Different forms of farming in tropical regions need forest clearance and this demolition of wildlife is a leading cause of species extinction. Butterfly cultivation requires preserved woodland, thus offering a financial incentive for biodiversity protection. Cultivation has a marginal effect on the health of animal populations. Butterflies are bred and reared in cages with a few extractions from the natural environment.
Butterfly farming enables the suburb to diversify its income-generating tasks and to function through childcare and household responsibilities at home.
General Farming Process -Banteay Srey Butterfly Centre
A compact, netted nest is created in butterfly farming. For the particular breed of a butterfly, it is placed with both the food plant. A female butterfly is spawned to lay her eggs on the processing plant and placed in the reproduction enclosure. The freshly poured eggs are harvested by the farmer and put in a pest-free box. After 10-14 days, they will emerge.
Upon breeding the caterpillars, or larvae, will also be moved in the farm’s plant garden to their specific food plant. The farmers tend the rising larvae until they are ready to pupate, roughly fourteen days since hatching. At pupation, larvae bind to a suitable leaf or stay with their belly. Then shed their skin to shape the pupae. The pupa is harvested by the farmer at this stage, to be sold for several uses.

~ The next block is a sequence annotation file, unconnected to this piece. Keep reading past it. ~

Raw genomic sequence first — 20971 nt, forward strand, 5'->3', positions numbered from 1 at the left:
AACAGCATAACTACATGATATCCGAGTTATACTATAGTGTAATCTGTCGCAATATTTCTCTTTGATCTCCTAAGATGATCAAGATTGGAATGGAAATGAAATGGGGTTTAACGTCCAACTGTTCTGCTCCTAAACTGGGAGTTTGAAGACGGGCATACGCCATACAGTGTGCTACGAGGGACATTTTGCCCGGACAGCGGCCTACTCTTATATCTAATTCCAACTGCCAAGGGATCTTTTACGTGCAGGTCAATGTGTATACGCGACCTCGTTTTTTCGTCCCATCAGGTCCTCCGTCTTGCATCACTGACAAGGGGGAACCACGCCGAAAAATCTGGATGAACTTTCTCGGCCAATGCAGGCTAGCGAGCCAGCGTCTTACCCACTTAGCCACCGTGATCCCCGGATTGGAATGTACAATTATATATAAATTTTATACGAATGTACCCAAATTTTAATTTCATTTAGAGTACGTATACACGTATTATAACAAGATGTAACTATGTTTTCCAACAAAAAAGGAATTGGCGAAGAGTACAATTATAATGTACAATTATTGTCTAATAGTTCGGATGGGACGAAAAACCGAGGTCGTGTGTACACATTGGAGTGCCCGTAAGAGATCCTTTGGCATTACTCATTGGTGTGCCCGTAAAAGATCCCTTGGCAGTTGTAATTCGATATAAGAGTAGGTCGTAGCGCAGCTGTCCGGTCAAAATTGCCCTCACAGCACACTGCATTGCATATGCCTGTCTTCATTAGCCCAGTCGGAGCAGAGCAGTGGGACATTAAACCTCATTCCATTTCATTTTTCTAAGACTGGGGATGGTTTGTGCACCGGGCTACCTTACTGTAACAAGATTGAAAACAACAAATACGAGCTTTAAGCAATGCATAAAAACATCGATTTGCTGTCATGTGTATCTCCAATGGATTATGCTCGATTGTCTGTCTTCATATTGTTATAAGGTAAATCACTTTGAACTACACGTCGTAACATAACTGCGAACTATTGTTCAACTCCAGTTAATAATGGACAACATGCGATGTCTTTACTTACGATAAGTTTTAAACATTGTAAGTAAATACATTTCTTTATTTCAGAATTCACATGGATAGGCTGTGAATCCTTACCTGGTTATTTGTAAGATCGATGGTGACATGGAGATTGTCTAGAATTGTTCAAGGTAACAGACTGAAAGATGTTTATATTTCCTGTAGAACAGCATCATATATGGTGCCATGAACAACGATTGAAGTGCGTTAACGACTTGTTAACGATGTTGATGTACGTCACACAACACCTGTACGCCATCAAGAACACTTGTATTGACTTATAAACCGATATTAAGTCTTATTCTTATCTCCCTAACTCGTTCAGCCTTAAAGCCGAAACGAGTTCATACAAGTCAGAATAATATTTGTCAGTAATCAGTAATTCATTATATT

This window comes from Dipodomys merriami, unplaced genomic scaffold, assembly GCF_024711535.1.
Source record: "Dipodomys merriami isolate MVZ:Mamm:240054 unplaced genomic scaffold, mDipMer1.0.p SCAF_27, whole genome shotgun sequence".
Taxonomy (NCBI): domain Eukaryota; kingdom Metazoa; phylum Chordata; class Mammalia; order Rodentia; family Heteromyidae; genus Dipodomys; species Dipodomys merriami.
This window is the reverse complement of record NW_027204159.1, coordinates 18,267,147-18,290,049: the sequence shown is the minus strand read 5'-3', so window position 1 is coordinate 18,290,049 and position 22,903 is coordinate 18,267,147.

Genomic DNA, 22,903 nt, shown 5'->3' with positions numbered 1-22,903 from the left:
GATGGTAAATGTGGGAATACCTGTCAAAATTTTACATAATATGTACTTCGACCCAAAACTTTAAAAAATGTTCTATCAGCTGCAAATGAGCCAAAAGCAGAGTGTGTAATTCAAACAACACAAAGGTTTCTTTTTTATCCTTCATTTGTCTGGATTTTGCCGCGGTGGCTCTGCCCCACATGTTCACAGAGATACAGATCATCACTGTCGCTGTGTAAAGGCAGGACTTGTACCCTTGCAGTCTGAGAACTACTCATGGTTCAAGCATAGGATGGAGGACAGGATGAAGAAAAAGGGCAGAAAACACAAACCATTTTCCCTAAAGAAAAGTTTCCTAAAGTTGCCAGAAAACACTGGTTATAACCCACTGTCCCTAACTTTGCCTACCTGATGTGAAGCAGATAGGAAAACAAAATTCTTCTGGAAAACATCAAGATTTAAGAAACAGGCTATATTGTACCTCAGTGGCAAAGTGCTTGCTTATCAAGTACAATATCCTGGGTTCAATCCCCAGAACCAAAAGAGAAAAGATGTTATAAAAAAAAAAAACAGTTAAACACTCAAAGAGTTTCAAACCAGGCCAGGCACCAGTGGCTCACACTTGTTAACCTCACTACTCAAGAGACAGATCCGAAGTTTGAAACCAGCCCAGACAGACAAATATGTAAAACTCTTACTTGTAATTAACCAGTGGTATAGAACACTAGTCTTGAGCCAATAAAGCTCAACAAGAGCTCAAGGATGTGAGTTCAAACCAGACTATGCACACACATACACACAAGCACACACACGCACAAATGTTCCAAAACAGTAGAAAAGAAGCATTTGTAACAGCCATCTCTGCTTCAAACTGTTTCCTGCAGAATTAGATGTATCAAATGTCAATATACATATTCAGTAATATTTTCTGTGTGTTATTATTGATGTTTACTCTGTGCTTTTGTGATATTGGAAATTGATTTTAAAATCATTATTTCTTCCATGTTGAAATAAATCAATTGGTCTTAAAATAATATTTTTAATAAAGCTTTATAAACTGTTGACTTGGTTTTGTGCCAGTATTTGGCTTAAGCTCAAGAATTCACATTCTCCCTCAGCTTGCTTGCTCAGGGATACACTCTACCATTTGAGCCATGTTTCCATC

The farmer maintains a portion of the pupa to start preparing the next generation of adults for the breeding cage to guarantee sustainability and excessive harvesting from the wild.
Farming Procedure at BBC
Training at BBC is presented for farmers from neighboring villages of the Siem Reap region to farm native butterfly species. This training also offers farmers with a significant botanical understanding of their environment, and awareness of the importance of conserving the natural environment.
Banteay Srey Butterfly Centre was founded and supported financially by two British butterfly lovers. Ben Hayes and Mike Baltzer, who had respectively developed the Zanzibar Butterfly Center in Tanzania, East Africa. As a tourist attraction, it is supported, producing revenue to operate the Center and other charitable initiatives. BBC is a key component of the Concert project, a Cambodian initiative that links committed tourism to protect the environment.